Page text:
If You Love Something and You Let it Go, How Can You Guarantee it Comes Back?

If You Love Something and You Let it Go, How Can You Guarantee it Comes Back?

Albie got out yesterday.  He actually got out twice.  The first time, a visiting friend let him out the front door by accident by holding it open for too long.   The second, he ran out the back door while it was open so that a chair could be brought inside.  The doors aren’t really important.  The reasons don’t really matter.  Albie is always trying to get out.  And we are always so scared that he will.

We got him back both times.  I should add that.  The first time, he never even left the front gate.  After a few failed attempts (using a sweet, playful voice; using a stern voice; telling him to sit; telling him to lay) he laid down and let me grab his collar.  Let’s be real: these were his terms.  My friend said, “he’s the alpha”.  I said, “what can I tell you?”  What would Caesar Milan say?  Am I am bad dog owner?  Is he a bad dog?  Maybe a bit of both, but we sure do love each other.  The second time, he got out the back door, which is way more open terrain.  My husband managed to lure him through the side gate into the front by throwing his favorite toy.  Then we both rushed to shut the side gate door and Albie was back to the front gated area until he straight up jumped it.  Albie can leap a 3.5 foot picket fence in a single bound.  Superdog.  He ran through the street and eventually, as usually happens, stopped to poo, allowing my husband to grab his collar, and then acquiesced to coming back in with the promise of a treat.  Whose fault is this?  Is it his?  Is it ours?

We don’t let him out without the tie-out because he CAN jump the fence.  We are scared to run him across the park, which is literally across the street, because he doesn’t come when called consistently, nor does he sit.  We have trained him 3 times, at 3 different places.  He is not an obedience school graduate.  I certainly am not trying to compare my dog to children, or children to my dog, but as a teacher I am well aware  that some things are genuinely harder for some kids.  Hell, as a parent I know that there are some things my son cannot master that his friends can.  At his age, I would walk a mile home to let myself in after school.  I would heat up some food and watch General Hospital and do my homework.  He can’t walk anywhere alone.  Not only because I would be scared of what would happen, but because he can barely get from the bedroom to the basement without direction.  He doesn’t remember to do things until told 5 times.  He is flighty, unfocused in ways that I wasn’t.  He is an immature 11, and he turns 12 on Sunday.  But still we always blame the owner, like the parent.  When does the nature kick in over nurture?  At what point do I end and the creatures I care for begin?

My dog is bad.  There: I’ve said it.  I said it before.  It was in fact the subject of my first blog here.  My kid is good.  I’ll tell you that right now too.  He is bright, articulate, creative, and polite.  People often comment on his manners.  They say, how nice that he asks for things with a please! He always says thank you.  Other teachers in the district (I work in the high school, he attends middle school) have mentioned that even though he clearly doesn’t know them, when they say hello he always greets them in return.  He’s a nice kid.  He is a smart, un-athletic kid.  I mention that only because he and I joke about his “brudda”.  If Al were a boy, we say, he’d totally be a dumb-jock stereotype.  We laugh about how Al would love to talk about sports and he would be so popular.  Al is the dogification of Joey Russo from Blossom (Whoa!).  My boys are nothing alike, but again, they sure do love each other.  Al likes to go on hikes with me.  The kid likes to craft and hit the library.  I like doing all of those things, so I’m pretty lucky to have them both.  And I raised them both.  So are the flaws in them my fault?  I can be too overprotective with both, but they belong to me.  I am protective.  I am supposed to protect them.  That’s my job.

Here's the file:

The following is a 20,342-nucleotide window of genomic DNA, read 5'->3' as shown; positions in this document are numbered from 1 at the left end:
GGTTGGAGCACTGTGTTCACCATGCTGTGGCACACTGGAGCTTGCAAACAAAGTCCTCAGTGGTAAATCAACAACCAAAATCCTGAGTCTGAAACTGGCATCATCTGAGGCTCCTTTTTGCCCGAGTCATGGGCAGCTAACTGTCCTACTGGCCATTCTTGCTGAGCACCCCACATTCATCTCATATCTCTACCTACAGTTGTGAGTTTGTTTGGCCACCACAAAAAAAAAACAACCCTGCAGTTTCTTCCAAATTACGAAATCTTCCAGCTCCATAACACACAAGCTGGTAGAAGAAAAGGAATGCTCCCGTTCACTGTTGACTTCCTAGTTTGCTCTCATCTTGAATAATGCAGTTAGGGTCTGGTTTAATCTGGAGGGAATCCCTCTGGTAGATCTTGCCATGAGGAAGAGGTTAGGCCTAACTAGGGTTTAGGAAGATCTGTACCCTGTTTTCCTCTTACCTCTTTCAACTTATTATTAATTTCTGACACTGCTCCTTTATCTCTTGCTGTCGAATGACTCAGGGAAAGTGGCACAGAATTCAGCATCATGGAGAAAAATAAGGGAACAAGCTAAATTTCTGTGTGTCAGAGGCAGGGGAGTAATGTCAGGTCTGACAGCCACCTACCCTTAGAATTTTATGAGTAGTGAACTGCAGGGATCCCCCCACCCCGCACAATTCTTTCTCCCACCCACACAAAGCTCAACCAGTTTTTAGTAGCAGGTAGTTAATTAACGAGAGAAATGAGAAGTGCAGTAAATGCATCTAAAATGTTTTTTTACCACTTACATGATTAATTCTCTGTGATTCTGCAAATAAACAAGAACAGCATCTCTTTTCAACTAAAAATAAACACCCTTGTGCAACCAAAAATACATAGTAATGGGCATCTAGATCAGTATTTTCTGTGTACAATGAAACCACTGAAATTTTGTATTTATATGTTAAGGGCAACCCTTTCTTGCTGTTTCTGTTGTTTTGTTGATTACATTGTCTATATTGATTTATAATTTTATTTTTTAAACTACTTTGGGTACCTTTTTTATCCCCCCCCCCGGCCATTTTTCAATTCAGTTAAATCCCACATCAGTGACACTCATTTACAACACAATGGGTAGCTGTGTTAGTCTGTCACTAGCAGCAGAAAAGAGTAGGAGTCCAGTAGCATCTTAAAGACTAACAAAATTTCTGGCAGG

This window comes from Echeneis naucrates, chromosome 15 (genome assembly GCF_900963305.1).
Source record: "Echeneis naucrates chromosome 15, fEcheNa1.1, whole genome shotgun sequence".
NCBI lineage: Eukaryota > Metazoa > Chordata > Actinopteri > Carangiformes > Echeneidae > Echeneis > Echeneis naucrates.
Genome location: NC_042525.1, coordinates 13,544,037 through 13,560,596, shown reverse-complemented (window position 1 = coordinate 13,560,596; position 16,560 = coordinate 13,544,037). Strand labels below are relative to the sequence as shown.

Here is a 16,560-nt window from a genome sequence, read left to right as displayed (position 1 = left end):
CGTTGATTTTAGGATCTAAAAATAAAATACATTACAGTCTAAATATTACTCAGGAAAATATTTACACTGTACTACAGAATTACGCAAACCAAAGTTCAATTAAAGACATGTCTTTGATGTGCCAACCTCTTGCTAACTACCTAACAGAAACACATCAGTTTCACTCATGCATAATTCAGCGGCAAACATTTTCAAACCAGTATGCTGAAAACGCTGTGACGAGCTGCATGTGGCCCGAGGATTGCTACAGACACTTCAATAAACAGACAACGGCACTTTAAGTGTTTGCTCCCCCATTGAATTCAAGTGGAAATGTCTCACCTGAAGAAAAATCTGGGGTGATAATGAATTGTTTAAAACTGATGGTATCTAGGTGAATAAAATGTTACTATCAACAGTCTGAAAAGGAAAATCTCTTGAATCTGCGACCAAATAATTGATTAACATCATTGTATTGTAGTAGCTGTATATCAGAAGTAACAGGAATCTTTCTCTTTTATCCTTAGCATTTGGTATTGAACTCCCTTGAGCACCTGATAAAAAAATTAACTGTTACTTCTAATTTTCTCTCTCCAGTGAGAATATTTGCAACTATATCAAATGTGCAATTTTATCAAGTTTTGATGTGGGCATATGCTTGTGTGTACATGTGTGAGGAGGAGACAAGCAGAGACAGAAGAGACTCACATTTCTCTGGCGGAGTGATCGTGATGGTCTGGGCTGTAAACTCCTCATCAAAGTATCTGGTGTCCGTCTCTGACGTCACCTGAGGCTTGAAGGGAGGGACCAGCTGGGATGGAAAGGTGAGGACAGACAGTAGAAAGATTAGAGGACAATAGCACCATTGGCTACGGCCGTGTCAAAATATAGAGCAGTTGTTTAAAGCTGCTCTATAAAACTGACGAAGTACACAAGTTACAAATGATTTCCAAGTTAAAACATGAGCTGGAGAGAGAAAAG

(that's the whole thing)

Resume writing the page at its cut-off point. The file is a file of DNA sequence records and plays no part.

But how do I let either of them mature when it’s so hard to trust that they will make the right choices?  Albie can’t be trusted outside, but he knows that I think that, so what reason does he have for being trustworthy?  Maybe you think that’s too complex thinking for a dog, but I think there is some truth there.  I think that he won’t come back if off-leash and he proves me right time and again.  However, each time he gets out off-leash feels like such a treat to him.  He has freedom he can’t imagine.  If I never let my son do things, like walk to a friend’s house alone, or stay by himself, or walk around the mall and meet me at the front, he will never get more independent.  They will never learn responsibility if I never let them have any.  But how can I let them fail if I’m scared that they will get hurt?  What if Albie runs into the street and gets hit by a car?  What if he never comes back?  What if a predator talks to my child?  What if I give him his money to hold onto and he loses it?  Where is the line between good care and too much care?  How do I learn to trust my boys when they don’t always act in trustworthy ways?  How do I learn to trust myself and the choices I made up to this point so that I can believe that they are going to be fine?  I don’t really have a profound way to end this because I don’t really have the answer.  Does anyone?  Do you?

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